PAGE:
Words by David C. Obenour
Nana Yamato’s life would work well as the premise for an independent film.
Her parents paid for a high-quality education with aspirations of a “respectable” job for her, but her aspirations lead elsewhere. Leaving her rural hometown, she relocates to Tokyo and gets a job at the record store, BIG LOVE RECORDS, where she serves coffees and fawns over album covers from bands half the world away. Passion and a hard-driven determination find her experimenting with music of her own that catches the ear of one of those very bands she idolizes.
Which is all too perfect to believe… if it weren’t true. Parquet Courts’ Andrew Savage released Before Sunrise on February 5 worldwide through his label, Dull Tools.
Off Shelf: Before getting into anything, I just wanted to ask how you are holding up? You’re based in Tokyo, yes? It’s a very odd time to be alive.
Nana Yamato: Lucky for me, my life hasn’t been that affected by COVID in bad way. A lot of things have changed, but never got worse. As a university student, I’ve been online all year because of the epidemic. It’s been great for me to be online. It gave me more time for music. At BIG LOVE RECORDS, I still work every day as I did before since I’m in high school.
Through COVID, I’ve been able to think about and learn many things. It made me realize how fortunate I am and what is important to me. That’s what inspired me to make the album. I had to do something.
OS: You had previously released music under the moniker of ANNA, why did you change the name for Before Sunrise?
NY: I don’t really have special feeling for the name ANNA. I just couldn’t use my real name because I was afraid that my parents would find out. I wanted to keep it a secret. And I can’t wear a T-shirt with the name “Yamato Nana” on it. The teachers and my parents would know.
My parents wanted me to become a bureaucrat and enrolled me in a good school. Even though my family is not wealthy, they did not spare any money for my education. I couldn’t tell them that I wanted to do music. My father loved music when he was young, he was in a band. But he stopped playing when I was born. He became a normal father on a jam-packed train who works every day, 12 hours at the office. He didn’t get into a good university, so he had a hard time. He still does. I think he didn’t want me to be like that.
That’s why he wanted me to go to a good university and become a bureaucrat or a lawyer or something. He told me not to be a musician. But the other day, my grandma told me that my dad was jealous and a little proud of me that I do what I really love. I felt weird because I always thought he was against it.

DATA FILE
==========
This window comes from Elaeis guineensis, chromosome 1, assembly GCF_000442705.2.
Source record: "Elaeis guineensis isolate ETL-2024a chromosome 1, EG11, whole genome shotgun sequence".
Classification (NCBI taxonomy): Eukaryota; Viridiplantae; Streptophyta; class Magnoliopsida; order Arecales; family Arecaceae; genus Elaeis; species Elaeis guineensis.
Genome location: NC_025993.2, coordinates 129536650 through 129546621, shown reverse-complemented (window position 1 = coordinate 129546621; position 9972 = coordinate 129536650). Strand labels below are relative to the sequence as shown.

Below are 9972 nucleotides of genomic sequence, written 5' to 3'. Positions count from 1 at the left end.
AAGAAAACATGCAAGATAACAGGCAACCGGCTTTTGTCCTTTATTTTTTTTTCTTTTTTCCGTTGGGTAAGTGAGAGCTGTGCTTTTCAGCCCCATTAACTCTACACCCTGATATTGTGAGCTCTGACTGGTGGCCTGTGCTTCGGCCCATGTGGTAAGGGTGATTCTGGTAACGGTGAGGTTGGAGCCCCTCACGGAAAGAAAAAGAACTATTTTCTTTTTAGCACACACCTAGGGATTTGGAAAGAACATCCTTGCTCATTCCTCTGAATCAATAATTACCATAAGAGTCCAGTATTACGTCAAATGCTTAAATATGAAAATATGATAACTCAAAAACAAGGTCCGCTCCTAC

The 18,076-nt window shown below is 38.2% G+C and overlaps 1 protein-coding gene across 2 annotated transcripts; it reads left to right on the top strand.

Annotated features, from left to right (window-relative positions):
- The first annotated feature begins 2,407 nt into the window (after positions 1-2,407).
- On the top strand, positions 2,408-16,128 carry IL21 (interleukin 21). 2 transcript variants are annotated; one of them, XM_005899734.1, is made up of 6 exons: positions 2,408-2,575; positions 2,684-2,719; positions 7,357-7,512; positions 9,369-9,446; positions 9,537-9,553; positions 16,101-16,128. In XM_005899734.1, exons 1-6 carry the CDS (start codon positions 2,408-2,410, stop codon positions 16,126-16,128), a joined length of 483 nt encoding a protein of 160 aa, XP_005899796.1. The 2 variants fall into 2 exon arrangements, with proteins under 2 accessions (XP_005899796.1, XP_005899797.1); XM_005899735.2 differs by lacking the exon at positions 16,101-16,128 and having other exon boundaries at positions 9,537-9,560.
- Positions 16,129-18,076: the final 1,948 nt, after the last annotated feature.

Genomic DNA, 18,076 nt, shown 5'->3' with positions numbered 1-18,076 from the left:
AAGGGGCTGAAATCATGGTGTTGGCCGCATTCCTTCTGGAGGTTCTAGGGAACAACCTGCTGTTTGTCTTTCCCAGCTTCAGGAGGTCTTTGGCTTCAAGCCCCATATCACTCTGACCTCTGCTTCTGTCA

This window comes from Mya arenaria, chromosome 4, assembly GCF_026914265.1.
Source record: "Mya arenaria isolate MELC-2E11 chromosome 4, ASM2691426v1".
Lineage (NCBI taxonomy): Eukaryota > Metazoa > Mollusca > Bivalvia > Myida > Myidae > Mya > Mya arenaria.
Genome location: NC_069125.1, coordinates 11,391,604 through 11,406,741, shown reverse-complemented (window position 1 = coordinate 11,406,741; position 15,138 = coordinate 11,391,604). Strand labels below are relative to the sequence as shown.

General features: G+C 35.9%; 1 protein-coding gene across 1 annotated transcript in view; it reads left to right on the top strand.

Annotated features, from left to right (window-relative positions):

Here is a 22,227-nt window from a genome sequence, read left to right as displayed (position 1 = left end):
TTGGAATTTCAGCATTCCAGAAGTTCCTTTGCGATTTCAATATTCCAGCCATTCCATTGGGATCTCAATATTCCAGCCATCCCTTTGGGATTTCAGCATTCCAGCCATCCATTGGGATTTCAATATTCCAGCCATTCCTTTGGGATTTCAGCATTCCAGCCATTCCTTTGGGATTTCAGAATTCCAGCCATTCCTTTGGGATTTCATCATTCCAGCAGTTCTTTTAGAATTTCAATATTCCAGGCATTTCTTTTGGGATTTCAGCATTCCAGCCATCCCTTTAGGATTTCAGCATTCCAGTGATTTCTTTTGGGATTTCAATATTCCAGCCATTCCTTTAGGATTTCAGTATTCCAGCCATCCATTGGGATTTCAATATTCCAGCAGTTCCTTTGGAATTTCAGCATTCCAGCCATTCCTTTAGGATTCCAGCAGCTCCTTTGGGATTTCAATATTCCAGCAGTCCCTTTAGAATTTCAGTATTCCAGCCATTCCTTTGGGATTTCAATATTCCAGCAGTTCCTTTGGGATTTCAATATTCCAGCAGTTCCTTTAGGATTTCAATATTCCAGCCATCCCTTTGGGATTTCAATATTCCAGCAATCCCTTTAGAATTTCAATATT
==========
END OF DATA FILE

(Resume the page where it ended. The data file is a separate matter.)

I got the name ANNA from Anna Karina. I was watching “Vivre Sa Vie” in a daze. The main character’s name was Nana and played by Anna Karina. I decided to play Anna in reverse because my name is Nana. But ANNA was hard to find on Google. That’s why I changed my name to my real name this time. There’s no problem because I finished high school, and my parents allowed me to do music finally.
OS: Your press release talks about a transformative experience of going to BIG LOVE RECORDS. Could you describe the shop for us? Why do you think it was so impactful as a space for you?
NY: Best of all, there’s a huge selection of the coolest new records, all of which I barely knew existed, so it’s really exciting knowing something new. Old things are boring. It’s like studying history. In the bar counter music videos are playing. You can have the most delicious drinks there. I’ll pour you a Japanese craft beer called Shigakogen Beer. I’ll make coffee. If I were a customer I could sit there for hours. And that’s what I did when I wasn’t working yet. I can’t do that anymore because I’m a worker there, and sometimes I envy the regulars.
I think BIG LOVE RECORDS is presenting something new than any other store. That’s the most exciting thing for me. I’ve been buying new records for 5 years now and what I’ve learned is that the era is always changing. When I first started buying records, it was mainly noise and industrial stuff, and the only British guitar bands I could find were Fat White Family, Toy and Splashh. Well, Splashh had moved to New York in the meantime. But now, industrial is losing its power, and guitar bands like Shame are making a big comeback. Even Shame wasn’t that big of a deal at first. I interviewed Shame for my fanzine Moderns when their first 7 “Gold Hole” came out, and at the time they were just a support act for Hmltd. I learned that the most important thing is to keep taking action and revising.
OS: You have lyrics throughout the album that talk about other spaces in your life. How meaningful do you feel living in Tokyo is to the kind of music that you create? Can you draw connections from your surroundings to the sounds you’re drawn to?
NY: I moved to Tokyo the summer before last. I convinced my parents to let me. Before that, I lived in Chiba with my family. It’s Neuromancer Chiba City. My hometown was a rural area where there was nothing but a gas station and a mechanic’s shop, and the bookstore and video rental store had gone out of business, so there was no culture. It takes 45 minutes from my house to the station and 1.5 hours by train to Harajuku. I wanted to do something, but I didn’t know what to do. When I moved to Tokyo from such a place, everything seemed to have changed. I was exposed to culture all day long and learned many things. There are record stores, coffee shops, clothes shops and studios within walking distance, and people aren’t slacking off. I have to do something, otherwise I don’t deserve to be here. I think the power of Tokyo is a big reason why I was able to complete this album.